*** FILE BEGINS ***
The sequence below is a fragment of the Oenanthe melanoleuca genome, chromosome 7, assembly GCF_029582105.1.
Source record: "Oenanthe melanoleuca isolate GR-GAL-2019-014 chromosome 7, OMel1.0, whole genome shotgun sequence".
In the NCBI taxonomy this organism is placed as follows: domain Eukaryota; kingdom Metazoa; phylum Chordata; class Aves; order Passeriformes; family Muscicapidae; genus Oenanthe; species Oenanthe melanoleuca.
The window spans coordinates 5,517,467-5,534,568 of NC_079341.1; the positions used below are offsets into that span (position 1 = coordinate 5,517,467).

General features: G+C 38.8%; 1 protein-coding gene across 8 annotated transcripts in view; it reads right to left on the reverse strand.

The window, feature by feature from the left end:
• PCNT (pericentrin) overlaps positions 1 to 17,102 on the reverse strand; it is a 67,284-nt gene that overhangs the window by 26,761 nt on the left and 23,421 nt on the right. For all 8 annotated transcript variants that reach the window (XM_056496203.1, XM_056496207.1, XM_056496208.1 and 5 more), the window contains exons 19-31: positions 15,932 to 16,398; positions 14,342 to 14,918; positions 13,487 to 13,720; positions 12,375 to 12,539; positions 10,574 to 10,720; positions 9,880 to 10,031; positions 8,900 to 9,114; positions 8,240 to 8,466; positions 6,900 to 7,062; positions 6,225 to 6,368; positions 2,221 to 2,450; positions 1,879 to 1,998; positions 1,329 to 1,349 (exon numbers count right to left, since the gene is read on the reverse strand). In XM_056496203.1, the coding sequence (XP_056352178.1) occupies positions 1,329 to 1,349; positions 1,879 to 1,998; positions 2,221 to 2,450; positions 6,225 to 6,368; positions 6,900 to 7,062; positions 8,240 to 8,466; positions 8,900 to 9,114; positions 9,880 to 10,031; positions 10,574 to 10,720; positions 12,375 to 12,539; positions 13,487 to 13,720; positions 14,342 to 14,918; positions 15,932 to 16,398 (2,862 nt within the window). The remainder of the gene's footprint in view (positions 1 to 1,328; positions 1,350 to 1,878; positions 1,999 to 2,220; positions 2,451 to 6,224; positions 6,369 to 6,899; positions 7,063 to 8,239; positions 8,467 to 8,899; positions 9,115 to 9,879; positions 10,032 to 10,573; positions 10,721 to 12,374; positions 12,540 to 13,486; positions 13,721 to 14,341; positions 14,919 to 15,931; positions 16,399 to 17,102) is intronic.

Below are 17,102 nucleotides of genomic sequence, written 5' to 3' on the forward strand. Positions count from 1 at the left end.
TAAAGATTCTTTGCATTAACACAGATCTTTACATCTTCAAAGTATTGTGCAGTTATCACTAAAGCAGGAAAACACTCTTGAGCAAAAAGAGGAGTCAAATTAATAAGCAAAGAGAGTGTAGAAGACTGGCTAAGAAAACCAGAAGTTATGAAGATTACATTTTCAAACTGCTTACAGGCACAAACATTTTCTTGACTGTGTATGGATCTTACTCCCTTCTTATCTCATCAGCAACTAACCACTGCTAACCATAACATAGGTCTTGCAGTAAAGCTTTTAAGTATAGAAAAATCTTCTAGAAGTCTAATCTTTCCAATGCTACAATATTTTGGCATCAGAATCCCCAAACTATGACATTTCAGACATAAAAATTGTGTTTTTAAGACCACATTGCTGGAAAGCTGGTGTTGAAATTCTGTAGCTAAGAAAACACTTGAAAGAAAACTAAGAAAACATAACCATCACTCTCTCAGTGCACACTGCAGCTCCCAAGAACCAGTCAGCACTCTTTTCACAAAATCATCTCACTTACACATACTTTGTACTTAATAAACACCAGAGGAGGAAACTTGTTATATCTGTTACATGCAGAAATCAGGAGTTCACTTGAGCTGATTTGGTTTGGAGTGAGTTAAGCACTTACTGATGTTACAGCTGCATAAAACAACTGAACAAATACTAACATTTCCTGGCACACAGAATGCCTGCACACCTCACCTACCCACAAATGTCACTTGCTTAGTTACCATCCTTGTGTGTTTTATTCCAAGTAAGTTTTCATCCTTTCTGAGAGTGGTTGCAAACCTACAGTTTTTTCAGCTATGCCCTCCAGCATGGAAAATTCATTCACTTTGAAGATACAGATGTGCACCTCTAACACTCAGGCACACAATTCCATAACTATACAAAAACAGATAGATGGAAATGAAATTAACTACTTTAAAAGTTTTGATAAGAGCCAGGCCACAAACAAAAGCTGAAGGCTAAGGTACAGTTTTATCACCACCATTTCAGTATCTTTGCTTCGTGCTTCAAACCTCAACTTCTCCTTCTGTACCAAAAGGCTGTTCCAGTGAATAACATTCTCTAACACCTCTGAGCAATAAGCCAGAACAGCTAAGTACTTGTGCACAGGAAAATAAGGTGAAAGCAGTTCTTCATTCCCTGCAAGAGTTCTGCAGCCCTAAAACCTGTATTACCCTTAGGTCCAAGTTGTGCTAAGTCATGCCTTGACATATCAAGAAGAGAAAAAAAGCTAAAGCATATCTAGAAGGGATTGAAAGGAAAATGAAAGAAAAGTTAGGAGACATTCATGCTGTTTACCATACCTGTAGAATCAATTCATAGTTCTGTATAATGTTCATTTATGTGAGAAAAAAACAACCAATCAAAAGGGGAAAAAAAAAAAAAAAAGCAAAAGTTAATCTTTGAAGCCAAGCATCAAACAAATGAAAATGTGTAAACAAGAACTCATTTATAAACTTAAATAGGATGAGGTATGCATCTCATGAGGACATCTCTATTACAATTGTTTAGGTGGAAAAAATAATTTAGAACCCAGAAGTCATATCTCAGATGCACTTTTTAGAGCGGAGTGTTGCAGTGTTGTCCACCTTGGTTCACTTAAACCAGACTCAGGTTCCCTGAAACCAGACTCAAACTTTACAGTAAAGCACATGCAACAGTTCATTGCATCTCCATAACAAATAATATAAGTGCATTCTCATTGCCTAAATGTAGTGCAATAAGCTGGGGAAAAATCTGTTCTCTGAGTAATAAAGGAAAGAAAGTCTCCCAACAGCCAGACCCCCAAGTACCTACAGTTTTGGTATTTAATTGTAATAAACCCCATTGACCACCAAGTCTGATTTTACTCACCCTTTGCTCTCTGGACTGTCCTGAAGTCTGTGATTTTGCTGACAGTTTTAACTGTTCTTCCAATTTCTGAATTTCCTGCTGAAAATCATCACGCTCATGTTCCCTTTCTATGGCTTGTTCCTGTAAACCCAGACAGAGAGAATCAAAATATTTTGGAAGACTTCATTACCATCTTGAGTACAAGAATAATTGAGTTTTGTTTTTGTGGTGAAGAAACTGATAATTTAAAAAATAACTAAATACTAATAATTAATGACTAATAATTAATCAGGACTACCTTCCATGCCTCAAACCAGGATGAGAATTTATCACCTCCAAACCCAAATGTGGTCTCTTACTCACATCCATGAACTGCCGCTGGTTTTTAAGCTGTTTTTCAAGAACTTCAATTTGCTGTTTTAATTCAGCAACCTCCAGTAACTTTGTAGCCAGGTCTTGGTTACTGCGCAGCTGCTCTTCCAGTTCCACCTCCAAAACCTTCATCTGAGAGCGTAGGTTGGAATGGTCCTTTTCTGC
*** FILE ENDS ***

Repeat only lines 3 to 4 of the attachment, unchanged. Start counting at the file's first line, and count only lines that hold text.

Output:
In the NCBI taxonomy this organism is placed as follows: domain Eukaryota; kingdom Metazoa; phylum Chordata; class Aves; order Passeriformes; family Muscicapidae; genus Oenanthe; species Oenanthe melanoleuca.
The window spans coordinates 5,517,467-5,534,568 of NC_079341.1; the positions used below are offsets into that span (position 1 = coordinate 5,517,467).